16. Hi Sam that’s too bad that a frozen spoon got stuck on your tongue. I hope it feels better.

    Ps. I’m glad you told me because I was just about to try it for myself!

  17. I never knew that metal conducts heat about 400 times better than your tongue.

    Why would exsposed skin freeze to a flagpole also?
    I already had background knowledge that if you pull your tongue of the pole when it’s frozen you will leave a coating of skin.

    I think tomorrow’s wonder is about bouncy balls because some are small but they are fun.

    • Hey Wonder Friend Hockey2399! Exposed skin cold stick to a frozen piece of metal (like a flagpole) if there is any moisture on the surface. That’s why it’s so important to bundle up in cold weather. For example, it might not be fun, but if you play indoor sports and are sweaty, it’s even more important to bundle up before heading out into the cold weather! That way, your body temperature will stay the same and you won’t run the risk of getting a cold! :)

  18. “A Christmas Story” is my & my dad’s favorite movie! We always laugh at “I triple-dog-dare you!” & “Flick? Flick who?” In the name of the leg lamp, this is an awesome wonder!

    • Thanks so much for your SUPER (and very funny) comment, Wonder Friend Hailey! That movie really makes us chuckle, no matter how many times we’ve seen it! We hope you have a SUPER day… and you drink your Ovaltine! ;-)

  19. Hey WONDEROPOLIS!-
    I LOVE The Christmas Story It’s one of the best movies ever I watch it every year around this time and I always remember the line “It’ll shoot your eye out!!” :D Always a Pleasure to read these WONDERS It makes my day! :) Also, I am reading “The Watsons Go To Birmingham” And in the book, right at the beginning, one of the characters gets his lips stuck to a car mirror!! :) Thanks for all of your WONDERful WONDERS!
    -Smiles :)

    • Wohoo, we’re glad this Wonder was right up your alley, Smiles! We appreciate your super comment! Thanks for sharing your favorite memories from A Christmas Story! We hope you have a WONDERful day! :)

    • Great question, Sean! We think you’re one lucky duck– we wouldn’t want your tongue to get stuck to a frozen flagpole! We Wonder if it was sunny outside… that could have affected the temperature outside and maybe even the temperature of the flagpole! :)

  20. Yesterday my dog was chasing a squirrel up a frozen flagpole and stuck his tongue out to try to lick the squirrel and uh oh! He stuck his tongue to the flagpole! We needed a hair dryer to melt the ice and he was whimpering like a baby! And I bet he will never do it again!!!

    • Oh boy, we sure hope your dog is okay, Ella! We’re glad he learned his lesson, but we hope he has stopped whimpering! Thanks for WONDERing with us! :)

  21. I have seen the Christmas Story it’s funny. 2 years ago I stuck my tongue on a pole not on a flag pole put anyway I stuck my tonuge on a pole and I couldn’t get it unstuck until I did my tounge was bleeding a little only. Then got a sore it took off after a day or two but it didn’t hurt that much and it was funny and I still laugh about it today. I didn’t think it could really happen. TRUE STORY NOT LYING. For reals.

    • Yowza, we sure are glad to hear that you’re okay, Wonder Friend! That sounds like a painful experience– we’re glad you shared that story with us so we can all make sure we don’t try that on our own! Happy New Year! :)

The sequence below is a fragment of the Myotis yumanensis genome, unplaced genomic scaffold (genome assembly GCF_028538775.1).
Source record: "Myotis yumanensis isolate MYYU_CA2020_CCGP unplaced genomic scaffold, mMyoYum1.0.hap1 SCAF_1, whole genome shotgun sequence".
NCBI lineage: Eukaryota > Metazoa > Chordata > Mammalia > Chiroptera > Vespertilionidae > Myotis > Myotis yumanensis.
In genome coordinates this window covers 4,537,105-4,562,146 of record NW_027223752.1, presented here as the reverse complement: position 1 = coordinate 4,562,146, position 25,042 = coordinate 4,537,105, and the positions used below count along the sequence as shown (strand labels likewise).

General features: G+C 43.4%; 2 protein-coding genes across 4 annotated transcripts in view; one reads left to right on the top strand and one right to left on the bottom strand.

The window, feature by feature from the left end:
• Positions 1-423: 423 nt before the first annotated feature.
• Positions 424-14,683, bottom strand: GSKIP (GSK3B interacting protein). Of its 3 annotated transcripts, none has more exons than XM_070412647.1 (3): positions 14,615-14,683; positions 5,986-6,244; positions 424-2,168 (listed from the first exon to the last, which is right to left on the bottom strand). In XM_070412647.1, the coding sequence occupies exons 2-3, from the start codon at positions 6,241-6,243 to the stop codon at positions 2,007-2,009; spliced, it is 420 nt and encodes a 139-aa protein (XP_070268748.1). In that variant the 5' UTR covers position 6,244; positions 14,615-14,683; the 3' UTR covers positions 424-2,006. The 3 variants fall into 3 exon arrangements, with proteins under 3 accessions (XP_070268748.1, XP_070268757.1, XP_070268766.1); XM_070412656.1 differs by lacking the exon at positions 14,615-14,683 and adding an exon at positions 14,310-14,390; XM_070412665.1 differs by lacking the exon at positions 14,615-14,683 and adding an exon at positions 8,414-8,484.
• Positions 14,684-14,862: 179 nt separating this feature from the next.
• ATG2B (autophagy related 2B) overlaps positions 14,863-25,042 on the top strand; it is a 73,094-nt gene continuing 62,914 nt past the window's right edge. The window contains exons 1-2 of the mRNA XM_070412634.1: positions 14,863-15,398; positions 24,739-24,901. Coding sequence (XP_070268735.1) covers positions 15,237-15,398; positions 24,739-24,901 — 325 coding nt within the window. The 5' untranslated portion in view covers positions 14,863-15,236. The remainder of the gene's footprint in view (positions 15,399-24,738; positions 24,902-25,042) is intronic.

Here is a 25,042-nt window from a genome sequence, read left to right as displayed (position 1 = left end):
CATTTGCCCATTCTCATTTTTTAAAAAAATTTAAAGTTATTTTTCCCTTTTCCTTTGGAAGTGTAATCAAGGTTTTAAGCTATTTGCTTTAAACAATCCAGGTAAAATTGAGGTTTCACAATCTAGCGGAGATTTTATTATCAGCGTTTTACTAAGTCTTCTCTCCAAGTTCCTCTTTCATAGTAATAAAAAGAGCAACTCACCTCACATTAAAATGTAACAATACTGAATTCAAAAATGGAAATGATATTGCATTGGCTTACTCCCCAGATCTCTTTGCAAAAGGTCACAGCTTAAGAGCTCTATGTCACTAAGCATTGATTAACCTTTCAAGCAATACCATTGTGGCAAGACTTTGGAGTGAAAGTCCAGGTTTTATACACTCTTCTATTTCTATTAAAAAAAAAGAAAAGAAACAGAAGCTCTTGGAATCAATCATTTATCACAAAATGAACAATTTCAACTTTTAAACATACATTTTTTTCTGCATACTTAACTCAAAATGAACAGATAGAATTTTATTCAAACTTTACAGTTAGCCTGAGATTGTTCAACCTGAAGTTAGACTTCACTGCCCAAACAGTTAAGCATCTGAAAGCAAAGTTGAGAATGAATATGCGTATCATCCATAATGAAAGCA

• YIKES, that sounds painful, Reagan! We bet there might be a little of pain involved, but that’s why it’s not a great idea to stick your tongue on a frozen pole! Thanks for sharing your comment, Reagan! We are glad to have a great Wonder Friend like you! :)

  22. I’m doing a report on a book called The Watsons go to Birmingham, and a character named Byron, got his tongue stuck to a glass car mirror. I was wondering how this happened?

    • YIKES, poor Byron must have been very curious! It sounds like a great book to read, too! We hope this Wonder helps with your report, Jackie, and as you continue to read the book, you might find how it happened! :)

    • Thanks for making us aware of this issue, Mrs. Miller. The settings on the original video changed, so we’ve replaced it with a different selection. We apologize for the inconvenience! Thanks for visiting WONDERopolis! :)

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Have you ever wondered…

  • Will your tongue really stick to a frozen flagpole?
  • Is metal a good conductor of heat?
  • How can you get your skin unstuck when it’s frozen to something?

Wonder Gallery

802Vimeo Video

Try It Out

Ready to try a really COOL science experiment? No, you won’t need a flagpole. In fact, as we mentioned already, you don’t ever want to try sticking your tongue to a flagpole like Flick did in A Christmas Story.

Instead, grab a friend or family member and try this fun science experiment. You should only need a few simple supplies you already have around the house.

Find a piece of smooth, flat metal and put it in the freezer to freeze. Of course, if it’s cold enough outside, you can just find a piece of metal outside that’s already frozen.

Get a few washcloths to use for your experiment. Leave one dry. Wet one with cold water. Wet another one with hot water.

Now try placing the washcloths on the frozen metal. Does the dry one freeze and stick to the metal? What about the wet ones? Does one wet washcloth freeze faster than another?

Talk with your friends and family members about your findings. Isn’t science fun?

Still Wondering

EDSITEment!’s The Gift of Holiday Traditions: Kwanzaa, Hanukkah, and Christmas Collection features resources relating to winter holidays and presents information about and activities relating to Kwanzaa, Hanukkah and Christmas.